BLOW-UP (1966)

In the opening credits of Blow-Up, Italian director Michelangelo Antonioni acknowledges that his film is based on "Las babas del diablo" ("The Devil's Drool"), a short story by Argentinean writer Julio Cortázar.

Blow-Up is Antonioni's view of the world of mod fashion, and an engaging, provocative murder mystery that examines the nature of reality through photography. In the sixties, swinging London was seen all over Europe as the center of change and the origin of new trends in music and fashion.

The central character, Thomas, is a high-fashion photographer who lives in mid-1960's London. He has becomes bored with his lucrative career of glamour photography. So he resorts to photographing, in documentary style, the seamy and sordid side of life in London's flophouses and slums.

Casually, he takes candid photos in a deserted park of a lover's tryst-rendezvous between a woman and a middle-aged, gray-haired man. When the woman sees that she is been photographed, she pursues him to ask for the illicit photos, and he imagines that he has witnessed a scene of sexual intrigue - never thinking that he may have accidentally obtained visual, criminal evidence of a murder.

Thomas begins to develop the shots. When he makes enlargements of some of the prints, he discovers what looks like a body. Thomas returns to the park and sees (or imagines he sees) a body. Returning to his studio, Thomas finds out that the blow-ups have been stolen and that the only one left is a very confusing print. Finally, Thomas goes back to the park, but he is not able to find the body.

In the short story by Cortázar, the focus is the seduction scene, whether real or imagined, between a woman, a young boy and a man, just as the murder mystery is the focus of the Antonioni film. Reality becomes a subjective statement in both the story and the film that explores the confusion of events directly or indirectly through the medium of photography.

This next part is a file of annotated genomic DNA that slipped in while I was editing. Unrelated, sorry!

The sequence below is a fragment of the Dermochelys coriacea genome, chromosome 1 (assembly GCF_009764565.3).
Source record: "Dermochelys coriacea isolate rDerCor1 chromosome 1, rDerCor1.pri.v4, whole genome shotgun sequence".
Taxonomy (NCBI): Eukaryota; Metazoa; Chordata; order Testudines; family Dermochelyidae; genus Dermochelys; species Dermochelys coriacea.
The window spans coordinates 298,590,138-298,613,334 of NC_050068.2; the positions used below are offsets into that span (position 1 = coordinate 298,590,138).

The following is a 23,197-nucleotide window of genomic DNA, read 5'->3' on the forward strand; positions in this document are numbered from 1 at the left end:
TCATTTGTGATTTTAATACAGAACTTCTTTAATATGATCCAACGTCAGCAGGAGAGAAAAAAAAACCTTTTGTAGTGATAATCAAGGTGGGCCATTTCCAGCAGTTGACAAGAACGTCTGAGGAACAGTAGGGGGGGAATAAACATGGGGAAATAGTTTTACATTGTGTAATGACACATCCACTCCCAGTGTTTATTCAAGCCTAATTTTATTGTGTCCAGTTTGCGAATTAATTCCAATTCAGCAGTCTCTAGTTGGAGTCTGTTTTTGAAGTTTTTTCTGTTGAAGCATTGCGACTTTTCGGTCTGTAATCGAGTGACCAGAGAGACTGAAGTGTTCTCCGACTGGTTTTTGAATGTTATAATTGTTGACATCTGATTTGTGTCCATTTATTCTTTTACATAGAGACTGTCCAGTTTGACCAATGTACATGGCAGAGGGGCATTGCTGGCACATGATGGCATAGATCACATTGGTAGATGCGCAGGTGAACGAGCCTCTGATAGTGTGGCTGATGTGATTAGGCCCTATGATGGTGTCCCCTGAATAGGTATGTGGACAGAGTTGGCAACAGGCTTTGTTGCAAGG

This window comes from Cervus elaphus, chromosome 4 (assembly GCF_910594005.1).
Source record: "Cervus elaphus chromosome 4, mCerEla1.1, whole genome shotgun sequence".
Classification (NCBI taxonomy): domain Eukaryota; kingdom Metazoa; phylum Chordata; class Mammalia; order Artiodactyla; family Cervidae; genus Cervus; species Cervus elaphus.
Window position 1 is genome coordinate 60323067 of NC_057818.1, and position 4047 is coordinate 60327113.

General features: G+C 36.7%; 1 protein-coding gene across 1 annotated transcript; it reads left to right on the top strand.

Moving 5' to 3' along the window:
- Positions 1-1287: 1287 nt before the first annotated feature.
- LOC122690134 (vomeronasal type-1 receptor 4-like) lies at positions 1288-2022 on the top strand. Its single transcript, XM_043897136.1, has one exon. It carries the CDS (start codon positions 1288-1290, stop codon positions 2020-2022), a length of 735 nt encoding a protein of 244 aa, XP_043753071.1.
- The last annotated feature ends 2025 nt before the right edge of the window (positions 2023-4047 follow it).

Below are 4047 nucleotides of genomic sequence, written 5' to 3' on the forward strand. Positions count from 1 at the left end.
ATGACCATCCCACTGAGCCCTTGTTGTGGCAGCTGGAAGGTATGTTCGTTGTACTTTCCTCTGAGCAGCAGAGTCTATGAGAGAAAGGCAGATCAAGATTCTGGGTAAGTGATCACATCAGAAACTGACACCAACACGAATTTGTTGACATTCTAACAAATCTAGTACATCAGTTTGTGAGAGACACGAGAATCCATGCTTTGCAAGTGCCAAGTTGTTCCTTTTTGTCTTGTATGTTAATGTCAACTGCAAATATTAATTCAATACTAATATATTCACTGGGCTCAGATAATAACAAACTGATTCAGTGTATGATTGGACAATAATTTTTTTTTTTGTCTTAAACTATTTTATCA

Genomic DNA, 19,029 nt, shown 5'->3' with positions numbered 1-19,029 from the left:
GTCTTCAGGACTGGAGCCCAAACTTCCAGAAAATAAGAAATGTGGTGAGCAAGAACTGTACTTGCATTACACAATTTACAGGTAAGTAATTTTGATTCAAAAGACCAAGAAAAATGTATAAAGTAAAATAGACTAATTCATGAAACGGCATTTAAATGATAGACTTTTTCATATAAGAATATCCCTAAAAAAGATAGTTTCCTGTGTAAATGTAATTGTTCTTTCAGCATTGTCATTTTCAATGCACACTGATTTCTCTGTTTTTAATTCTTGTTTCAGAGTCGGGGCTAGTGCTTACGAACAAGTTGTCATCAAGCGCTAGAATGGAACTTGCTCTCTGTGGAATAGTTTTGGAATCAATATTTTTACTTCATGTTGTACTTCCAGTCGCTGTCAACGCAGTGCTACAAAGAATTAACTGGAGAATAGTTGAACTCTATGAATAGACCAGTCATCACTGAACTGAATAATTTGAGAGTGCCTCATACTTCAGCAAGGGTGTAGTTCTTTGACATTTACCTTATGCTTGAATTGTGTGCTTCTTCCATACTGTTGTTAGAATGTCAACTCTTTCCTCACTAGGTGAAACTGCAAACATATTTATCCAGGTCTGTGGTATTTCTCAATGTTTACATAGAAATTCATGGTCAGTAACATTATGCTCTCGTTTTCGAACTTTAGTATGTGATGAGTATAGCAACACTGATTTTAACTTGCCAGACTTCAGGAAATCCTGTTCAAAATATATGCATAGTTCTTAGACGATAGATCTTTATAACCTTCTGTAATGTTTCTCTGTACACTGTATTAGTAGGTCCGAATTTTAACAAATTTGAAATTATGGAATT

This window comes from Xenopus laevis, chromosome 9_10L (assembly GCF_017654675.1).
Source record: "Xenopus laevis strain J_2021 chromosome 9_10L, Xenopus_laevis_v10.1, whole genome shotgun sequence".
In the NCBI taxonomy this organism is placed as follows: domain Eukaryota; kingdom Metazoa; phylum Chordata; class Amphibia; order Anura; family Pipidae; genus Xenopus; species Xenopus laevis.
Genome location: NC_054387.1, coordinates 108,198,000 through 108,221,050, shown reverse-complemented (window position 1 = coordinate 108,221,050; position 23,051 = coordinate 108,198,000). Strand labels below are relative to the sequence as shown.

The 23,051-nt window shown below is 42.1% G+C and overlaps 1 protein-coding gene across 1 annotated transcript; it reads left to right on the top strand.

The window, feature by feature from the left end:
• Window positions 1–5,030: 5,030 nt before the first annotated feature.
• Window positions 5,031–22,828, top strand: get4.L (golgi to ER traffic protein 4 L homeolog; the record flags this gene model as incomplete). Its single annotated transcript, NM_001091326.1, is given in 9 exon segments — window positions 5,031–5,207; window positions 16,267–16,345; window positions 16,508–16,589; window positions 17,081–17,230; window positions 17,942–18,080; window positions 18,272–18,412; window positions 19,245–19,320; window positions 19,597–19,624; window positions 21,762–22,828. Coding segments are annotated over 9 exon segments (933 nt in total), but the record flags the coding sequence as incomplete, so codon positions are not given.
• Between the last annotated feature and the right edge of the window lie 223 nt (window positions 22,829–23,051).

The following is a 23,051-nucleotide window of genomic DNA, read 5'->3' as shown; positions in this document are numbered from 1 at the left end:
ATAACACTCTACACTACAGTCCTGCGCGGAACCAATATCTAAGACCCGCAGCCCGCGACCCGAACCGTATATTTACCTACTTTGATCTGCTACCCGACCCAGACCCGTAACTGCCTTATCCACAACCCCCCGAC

Julio A. Rosario, Ph.D.
Associate Professor, Library

Blow-Up. Michelangelo Antonioni. Perf. David Hemmings, and Vanessa Redgrave. Videocassette. MGM/UA, 1966.

Thomas (David Hemmings) sees a man and a woman (Vanessa Redgrave) having an innocent rendezvous in the park.

What I'd thought was a couple seemed much more now a boy with his mother, although at the same time I realized that it was not a kid and his mother, and that it was a couple in the sense that we always allegate to couples when we see them leaning up against the parapets or embracing on the benches in the squares.

Julio Cortázar. "Blow-Up," Blow-Up and Other Stories. New York: Pantheon Books, 1985. 118.

The woman (Vanessa Redgrave) realizes that Thomas (David Hemmings) is taking her picture with the man in the park. She approaches Thomas and tells him she wants the roll of film back.

The woman said that no one had the right to take a picture without permission, and demanded that I hand over the film.

Julio Cortázar. "Blow-Up," Blow-Up and Other Stories. New York: Pantheon Books, 1985. 124.

Thomas (David Hemmings) in his studio inspects one of the enlargements of the photograph he took in the park. In one of the enlargements he discovers a hidden figure in the foliage.

From my chair, with the typewriter directly in front of me, I looked at the photo ten feet away, and then it occurred to me that I had hung it exactly at the point of view of the lens.

Julio Cortázar. "Blow-Up." Blow-Up and Other Stories. New York: Pantheon Books, 1985. 127.


Cortázar, Julio. "Blow-Up." Blow-Up and Other Stories. Trans. Paul Blackburn. New York: Pantheon Books, 1985. 114-131.

Incledon, John. "From Short Story to Feature Film: Three from Latin America."
    Anuario de Cine y Literatura en Espańol: An International Journal on Film and Literature (1995): 47-53.

Sanjinés, José. "'Blow Up': A House with Many Stories." Point of Contact 4:1 (1994): 46-55.

Wagstaff, Chris. "Sexual Noise." Sight and Sound May 1997: 32-35.

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